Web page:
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I recall this was a bugger to weed.

Next, we began the huge job of the Bolstad beach approach garden.  First, at a comfort stop out at the beach approach loo, we met a fellow on an electric bike.  In the course of conversation, we told him about the Tootlepedal blog, and as we prepared to drive off, he was looking at Mr T’s blog on his phone and reading aloud, “a look at life in the borders”, so perhaps we will see him in the comments.

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Allan’s photo

 

 

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I wish I had gotten the “L”.

We wish him many long and enjoyable rides.

Speaking of Mr Tootlepedal (famed for moss and fungus photos), Allan photographed a fungus the other day, and I forgot to post it with the other photos from Diane’s garden.

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I thought this was part of the stump in Diane’s roadside garden.

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Now..to begin the beach approach garden.

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before

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looking east toward the arch

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after

We chopped all the tall rugosa roses to the ground.  We do that about every third year; they still bloom just fine.  This first section-and-a-bit, being sheltered by the building, has much taller roses.  As we go along all the beds, we will pry the roses back from the edge; that has not been thoroughly done for about three years.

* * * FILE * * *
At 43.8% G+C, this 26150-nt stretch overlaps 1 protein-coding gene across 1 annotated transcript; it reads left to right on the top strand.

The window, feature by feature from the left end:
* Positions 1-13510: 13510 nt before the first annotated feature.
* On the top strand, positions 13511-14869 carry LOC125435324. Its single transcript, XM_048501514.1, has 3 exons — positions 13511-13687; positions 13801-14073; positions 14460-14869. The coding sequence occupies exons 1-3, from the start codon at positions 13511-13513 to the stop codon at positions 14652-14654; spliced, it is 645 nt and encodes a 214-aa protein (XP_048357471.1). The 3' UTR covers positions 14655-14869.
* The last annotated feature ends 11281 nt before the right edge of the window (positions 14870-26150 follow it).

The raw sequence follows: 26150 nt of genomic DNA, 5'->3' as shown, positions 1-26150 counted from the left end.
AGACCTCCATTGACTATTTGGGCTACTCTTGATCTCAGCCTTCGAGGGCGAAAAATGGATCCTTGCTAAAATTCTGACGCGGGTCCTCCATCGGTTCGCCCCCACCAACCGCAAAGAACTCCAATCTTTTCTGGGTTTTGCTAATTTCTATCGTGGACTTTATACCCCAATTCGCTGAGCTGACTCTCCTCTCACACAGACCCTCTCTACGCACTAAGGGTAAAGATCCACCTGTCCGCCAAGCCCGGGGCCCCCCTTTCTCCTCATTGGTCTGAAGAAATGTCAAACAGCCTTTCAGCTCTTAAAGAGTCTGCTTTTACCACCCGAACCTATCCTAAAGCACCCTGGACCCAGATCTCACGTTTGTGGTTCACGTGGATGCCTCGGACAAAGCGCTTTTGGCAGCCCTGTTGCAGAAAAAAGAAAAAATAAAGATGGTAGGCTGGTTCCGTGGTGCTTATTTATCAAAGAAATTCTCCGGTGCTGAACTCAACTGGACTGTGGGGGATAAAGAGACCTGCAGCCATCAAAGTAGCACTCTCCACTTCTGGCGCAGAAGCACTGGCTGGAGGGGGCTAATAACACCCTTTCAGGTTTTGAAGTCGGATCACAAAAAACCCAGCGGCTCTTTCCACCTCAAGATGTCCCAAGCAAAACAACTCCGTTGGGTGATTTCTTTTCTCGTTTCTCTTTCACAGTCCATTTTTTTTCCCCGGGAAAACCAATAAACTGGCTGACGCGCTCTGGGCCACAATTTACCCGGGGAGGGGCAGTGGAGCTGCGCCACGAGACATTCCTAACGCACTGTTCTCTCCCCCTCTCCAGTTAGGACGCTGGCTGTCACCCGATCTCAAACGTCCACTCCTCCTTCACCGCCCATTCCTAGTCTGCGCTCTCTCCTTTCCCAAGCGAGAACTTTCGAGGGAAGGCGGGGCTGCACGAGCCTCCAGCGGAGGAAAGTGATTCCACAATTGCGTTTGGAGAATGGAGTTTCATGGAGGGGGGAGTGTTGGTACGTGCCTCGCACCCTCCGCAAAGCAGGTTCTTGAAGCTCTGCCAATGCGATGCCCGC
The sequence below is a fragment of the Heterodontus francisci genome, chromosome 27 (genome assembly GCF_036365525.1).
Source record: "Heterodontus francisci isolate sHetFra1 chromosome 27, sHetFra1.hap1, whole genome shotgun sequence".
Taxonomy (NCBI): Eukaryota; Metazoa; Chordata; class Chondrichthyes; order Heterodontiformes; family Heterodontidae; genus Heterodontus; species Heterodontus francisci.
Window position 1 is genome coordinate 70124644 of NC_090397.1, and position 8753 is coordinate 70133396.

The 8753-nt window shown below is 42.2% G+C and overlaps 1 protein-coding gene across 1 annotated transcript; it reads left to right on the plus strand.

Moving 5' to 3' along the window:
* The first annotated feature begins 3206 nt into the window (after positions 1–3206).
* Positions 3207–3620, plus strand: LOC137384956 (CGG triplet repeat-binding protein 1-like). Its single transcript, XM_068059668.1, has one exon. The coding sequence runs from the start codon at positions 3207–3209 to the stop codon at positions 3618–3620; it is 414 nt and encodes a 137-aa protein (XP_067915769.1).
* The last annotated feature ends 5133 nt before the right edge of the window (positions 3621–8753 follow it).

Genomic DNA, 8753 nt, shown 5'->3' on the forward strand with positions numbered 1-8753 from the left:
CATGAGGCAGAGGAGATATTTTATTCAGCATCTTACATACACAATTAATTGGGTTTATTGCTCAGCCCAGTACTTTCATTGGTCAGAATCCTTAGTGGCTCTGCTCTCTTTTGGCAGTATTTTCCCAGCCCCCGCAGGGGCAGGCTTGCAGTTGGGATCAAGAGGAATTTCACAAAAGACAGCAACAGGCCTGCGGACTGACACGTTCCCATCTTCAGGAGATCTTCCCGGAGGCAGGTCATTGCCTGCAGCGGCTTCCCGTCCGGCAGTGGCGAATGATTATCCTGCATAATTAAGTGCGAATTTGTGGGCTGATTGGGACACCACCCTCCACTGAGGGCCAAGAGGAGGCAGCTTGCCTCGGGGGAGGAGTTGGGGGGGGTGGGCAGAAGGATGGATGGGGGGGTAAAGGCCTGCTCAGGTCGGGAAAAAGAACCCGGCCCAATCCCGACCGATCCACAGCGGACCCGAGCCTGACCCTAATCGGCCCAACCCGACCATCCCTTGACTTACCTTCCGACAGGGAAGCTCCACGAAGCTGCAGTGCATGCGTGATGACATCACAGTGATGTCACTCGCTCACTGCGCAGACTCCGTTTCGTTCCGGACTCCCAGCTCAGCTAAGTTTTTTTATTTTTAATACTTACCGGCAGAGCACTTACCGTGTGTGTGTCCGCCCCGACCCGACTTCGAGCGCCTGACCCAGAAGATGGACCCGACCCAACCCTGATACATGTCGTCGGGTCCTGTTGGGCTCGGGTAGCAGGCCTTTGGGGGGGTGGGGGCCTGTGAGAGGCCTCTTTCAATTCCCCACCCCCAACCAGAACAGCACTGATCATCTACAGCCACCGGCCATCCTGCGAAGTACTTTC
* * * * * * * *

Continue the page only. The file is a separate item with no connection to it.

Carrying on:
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looking west at the remaining 12.5 sections; the roses get shorter as the wind gets stronger and we won’t cut them down; we will thin them.

While working out on the street side, I took a step and my foot landed on this little rock:

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So small it was and yet the next thing I knew, I was down face first flat on the ground, banging my “bad” knee but fortunately not doing an actual face plant.  I could not stand for awhile and just asked Allan to make sure no one ran over me.  All passersby and a nearby resident were kindly sympathetic.  I began to feel more urgent about my upcoming visit to the neurologist, until I recalled assorted ridiculous tumbles going back into my early 20s or even further back.

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still this much to do

Allan went to dump debris and get 12 buckets of mulch from the city works yard while I finished weeding the last bit.